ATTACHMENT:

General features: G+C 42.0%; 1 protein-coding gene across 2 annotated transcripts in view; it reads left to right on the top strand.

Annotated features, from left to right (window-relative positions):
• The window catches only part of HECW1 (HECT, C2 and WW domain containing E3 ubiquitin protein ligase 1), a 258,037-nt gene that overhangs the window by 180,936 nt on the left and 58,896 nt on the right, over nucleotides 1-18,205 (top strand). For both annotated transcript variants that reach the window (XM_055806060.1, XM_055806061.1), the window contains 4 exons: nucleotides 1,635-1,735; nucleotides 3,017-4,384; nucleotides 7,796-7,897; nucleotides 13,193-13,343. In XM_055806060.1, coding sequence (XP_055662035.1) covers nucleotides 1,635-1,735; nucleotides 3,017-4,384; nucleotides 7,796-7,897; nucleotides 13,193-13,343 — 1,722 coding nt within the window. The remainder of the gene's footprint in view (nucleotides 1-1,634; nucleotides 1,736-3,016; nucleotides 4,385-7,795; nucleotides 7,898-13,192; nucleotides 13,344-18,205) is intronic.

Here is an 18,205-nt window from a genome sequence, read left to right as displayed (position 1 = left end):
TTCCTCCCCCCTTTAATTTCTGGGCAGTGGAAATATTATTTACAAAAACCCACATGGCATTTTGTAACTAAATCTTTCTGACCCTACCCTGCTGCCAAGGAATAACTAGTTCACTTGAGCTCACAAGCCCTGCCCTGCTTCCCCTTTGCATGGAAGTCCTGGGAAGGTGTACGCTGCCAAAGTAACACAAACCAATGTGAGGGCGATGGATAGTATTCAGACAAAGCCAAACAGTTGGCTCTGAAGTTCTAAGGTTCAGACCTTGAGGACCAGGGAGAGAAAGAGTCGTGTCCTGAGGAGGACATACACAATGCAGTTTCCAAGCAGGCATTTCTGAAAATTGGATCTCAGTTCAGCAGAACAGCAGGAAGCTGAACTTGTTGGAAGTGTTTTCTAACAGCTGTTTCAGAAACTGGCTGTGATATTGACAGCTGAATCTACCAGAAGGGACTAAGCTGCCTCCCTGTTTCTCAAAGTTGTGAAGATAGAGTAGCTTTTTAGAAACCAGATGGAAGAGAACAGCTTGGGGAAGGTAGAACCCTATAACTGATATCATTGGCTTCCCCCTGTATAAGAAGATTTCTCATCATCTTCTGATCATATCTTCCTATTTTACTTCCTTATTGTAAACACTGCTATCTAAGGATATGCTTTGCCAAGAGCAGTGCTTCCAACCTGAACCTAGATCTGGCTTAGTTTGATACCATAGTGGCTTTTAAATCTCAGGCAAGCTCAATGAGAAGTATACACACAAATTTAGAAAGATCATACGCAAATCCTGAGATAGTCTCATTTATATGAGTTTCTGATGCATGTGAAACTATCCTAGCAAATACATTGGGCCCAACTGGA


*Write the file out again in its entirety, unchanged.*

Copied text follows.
General features: G+C 42.0%; 1 protein-coding gene across 2 annotated transcripts in view; it reads left to right on the top strand.

Annotated features, from left to right (window-relative positions):
• The window catches only part of HECW1 (HECT, C2 and WW domain containing E3 ubiquitin protein ligase 1), a 258,037-nt gene that overhangs the window by 180,936 nt on the left and 58,896 nt on the right, over nucleotides 1-18,205 (top strand). For both annotated transcript variants that reach the window (XM_055806060.1, XM_055806061.1), the window contains 4 exons: nucleotides 1,635-1,735; nucleotides 3,017-4,384; nucleotides 7,796-7,897; nucleotides 13,193-13,343. In XM_055806060.1, coding sequence (XP_055662035.1) covers nucleotides 1,635-1,735; nucleotides 3,017-4,384; nucleotides 7,796-7,897; nucleotides 13,193-13,343 — 1,722 coding nt within the window. The remainder of the gene's footprint in view (nucleotides 1-1,634; nucleotides 1,736-3,016; nucleotides 4,385-7,795; nucleotides 7,898-13,192; nucleotides 13,344-18,205) is intronic.

Here is an 18,205-nt window from a genome sequence, read left to right as displayed (position 1 = left end):
TTCCTCCCCCCTTTAATTTCTGGGCAGTGGAAATATTATTTACAAAAACCCACATGGCATTTTGTAACTAAATCTTTCTGACCCTACCCTGCTGCCAAGGAATAACTAGTTCACTTGAGCTCACAAGCCCTGCCCTGCTTCCCCTTTGCATGGAAGTCCTGGGAAGGTGTACGCTGCCAAAGTAACACAAACCAATGTGAGGGCGATGGATAGTATTCAGACAAAGCCAAACAGTTGGCTCTGAAGTTCTAAGGTTCAGACCTTGAGGACCAGGGAGAGAAAGAGTCGTGTCCTGAGGAGGACATACACAATGCAGTTTCCAAGCAGGCATTTCTGAAAATTGGATCTCAGTTCAGCAGAACAGCAGGAAGCTGAACTTGTTGGAAGTGTTTTCTAACAGCTGTTTCAGAAACTGGCTGTGATATTGACAGCTGAATCTACCAGAAGGGACTAAGCTGCCTCCCTGTTTCTCAAAGTTGTGAAGATAGAGTAGCTTTTTAGAAACCAGATGGAAGAGAACAGCTTGGGGAAGGTAGAACCCTATAACTGATATCATTGGCTTCCCCCTGTATAAGAAGATTTCTCATCATCTTCTGATCATATCTTCCTATTTTACTTCCTTATTGTAAACACTGCTATCTAAGGATATGCTTTGCCAAGAGCAGTGCTTCCAACCTGAACCTAGATCTGGCTTAGTTTGATACCATAGTGGCTTTTAAATCTCAGGCAAGCTCAATGAGAAGTATACACACAAATTTAGAAAGATCATACGCAAATCCTGAGATAGTCTCATTTATATGAGTTTCTGATGCATGTGAAACTATCCTAGCAAATACATTGGGCCCAACTGGA